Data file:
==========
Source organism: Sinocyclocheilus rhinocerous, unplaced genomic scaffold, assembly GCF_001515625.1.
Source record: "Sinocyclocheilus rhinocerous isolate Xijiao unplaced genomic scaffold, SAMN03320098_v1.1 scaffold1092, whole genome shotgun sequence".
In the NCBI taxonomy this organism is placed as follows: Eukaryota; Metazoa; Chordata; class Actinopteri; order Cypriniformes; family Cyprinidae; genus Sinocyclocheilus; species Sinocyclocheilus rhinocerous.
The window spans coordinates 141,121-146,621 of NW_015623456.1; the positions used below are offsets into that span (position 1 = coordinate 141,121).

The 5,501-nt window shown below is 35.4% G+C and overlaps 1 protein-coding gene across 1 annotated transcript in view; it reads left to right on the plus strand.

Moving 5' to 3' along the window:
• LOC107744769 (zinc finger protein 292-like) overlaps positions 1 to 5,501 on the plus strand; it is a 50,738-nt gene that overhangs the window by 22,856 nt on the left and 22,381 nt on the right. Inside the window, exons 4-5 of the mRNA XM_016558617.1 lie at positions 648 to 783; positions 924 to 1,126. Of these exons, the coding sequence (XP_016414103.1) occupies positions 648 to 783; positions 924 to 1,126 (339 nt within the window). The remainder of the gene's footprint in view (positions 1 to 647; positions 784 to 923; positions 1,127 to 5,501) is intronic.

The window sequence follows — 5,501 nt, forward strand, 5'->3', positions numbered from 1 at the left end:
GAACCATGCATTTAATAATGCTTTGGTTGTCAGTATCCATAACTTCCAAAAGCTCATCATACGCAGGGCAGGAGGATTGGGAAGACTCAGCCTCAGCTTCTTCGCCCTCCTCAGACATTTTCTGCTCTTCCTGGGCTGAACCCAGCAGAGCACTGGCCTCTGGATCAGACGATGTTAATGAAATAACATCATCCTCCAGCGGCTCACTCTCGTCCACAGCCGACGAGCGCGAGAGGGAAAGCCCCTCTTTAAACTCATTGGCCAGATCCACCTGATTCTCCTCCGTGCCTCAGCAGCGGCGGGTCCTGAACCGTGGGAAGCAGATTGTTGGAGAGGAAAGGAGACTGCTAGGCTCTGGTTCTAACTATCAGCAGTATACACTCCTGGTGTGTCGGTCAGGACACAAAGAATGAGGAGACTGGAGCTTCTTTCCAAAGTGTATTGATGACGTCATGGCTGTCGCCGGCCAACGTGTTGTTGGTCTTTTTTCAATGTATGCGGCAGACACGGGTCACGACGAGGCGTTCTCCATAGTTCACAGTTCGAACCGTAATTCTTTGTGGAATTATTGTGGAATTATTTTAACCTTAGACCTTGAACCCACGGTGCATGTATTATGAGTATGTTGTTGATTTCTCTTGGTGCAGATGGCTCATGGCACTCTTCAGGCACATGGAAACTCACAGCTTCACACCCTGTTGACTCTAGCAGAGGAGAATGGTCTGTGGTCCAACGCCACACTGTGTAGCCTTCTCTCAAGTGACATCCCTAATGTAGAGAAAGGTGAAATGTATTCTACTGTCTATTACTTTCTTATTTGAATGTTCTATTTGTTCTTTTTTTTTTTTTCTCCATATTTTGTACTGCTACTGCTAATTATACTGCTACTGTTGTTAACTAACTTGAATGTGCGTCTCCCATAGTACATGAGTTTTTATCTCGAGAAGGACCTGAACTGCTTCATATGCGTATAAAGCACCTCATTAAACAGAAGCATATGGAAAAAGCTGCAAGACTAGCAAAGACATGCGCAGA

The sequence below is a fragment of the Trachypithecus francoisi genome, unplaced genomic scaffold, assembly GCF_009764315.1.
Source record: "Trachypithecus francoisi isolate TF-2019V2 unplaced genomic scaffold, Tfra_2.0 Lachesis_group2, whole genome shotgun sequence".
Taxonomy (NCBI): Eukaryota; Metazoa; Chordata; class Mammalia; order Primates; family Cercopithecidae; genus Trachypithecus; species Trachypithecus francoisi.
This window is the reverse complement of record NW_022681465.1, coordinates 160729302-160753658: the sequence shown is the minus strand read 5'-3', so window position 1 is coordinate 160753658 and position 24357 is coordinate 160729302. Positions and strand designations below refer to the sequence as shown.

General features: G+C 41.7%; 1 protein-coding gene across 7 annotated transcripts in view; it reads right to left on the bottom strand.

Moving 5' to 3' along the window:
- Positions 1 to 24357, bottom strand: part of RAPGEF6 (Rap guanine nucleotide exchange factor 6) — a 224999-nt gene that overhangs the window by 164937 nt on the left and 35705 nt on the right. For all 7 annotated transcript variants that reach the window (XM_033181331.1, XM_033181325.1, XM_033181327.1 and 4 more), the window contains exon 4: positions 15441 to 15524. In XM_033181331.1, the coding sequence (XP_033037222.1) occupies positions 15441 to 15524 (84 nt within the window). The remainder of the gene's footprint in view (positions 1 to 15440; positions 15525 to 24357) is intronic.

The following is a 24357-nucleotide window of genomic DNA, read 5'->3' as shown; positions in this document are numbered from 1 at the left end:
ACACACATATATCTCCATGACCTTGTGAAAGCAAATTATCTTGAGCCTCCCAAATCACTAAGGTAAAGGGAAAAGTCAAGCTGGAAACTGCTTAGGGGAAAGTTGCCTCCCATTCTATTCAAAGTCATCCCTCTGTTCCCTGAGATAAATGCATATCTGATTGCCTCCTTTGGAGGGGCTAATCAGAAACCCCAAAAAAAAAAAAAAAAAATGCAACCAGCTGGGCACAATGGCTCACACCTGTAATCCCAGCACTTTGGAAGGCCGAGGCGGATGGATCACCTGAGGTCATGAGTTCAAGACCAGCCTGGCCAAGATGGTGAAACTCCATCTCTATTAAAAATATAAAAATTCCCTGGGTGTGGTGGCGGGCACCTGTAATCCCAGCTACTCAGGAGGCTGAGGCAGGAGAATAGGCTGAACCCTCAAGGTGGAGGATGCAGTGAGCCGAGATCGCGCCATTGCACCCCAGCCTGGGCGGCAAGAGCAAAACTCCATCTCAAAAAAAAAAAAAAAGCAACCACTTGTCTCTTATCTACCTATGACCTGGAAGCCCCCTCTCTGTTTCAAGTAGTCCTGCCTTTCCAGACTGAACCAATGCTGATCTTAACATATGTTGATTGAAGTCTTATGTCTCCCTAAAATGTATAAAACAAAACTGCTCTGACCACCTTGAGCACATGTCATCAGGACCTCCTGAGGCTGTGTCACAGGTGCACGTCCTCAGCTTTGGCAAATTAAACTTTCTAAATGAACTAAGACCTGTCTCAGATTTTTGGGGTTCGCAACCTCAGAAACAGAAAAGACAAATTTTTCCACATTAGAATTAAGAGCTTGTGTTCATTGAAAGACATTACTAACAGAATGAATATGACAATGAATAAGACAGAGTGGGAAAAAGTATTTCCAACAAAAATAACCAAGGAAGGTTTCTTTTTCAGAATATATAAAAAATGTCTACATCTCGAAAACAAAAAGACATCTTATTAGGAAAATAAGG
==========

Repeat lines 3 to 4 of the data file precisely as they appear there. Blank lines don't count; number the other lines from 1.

In the NCBI taxonomy this organism is placed as follows: Eukaryota; Metazoa; Chordata; class Actinopteri; order Cypriniformes; family Cyprinidae; genus Sinocyclocheilus; species Sinocyclocheilus rhinocerous.
The window spans coordinates 141,121-146,621 of NW_015623456.1; the positions used below are offsets into that span (position 1 = coordinate 141,121).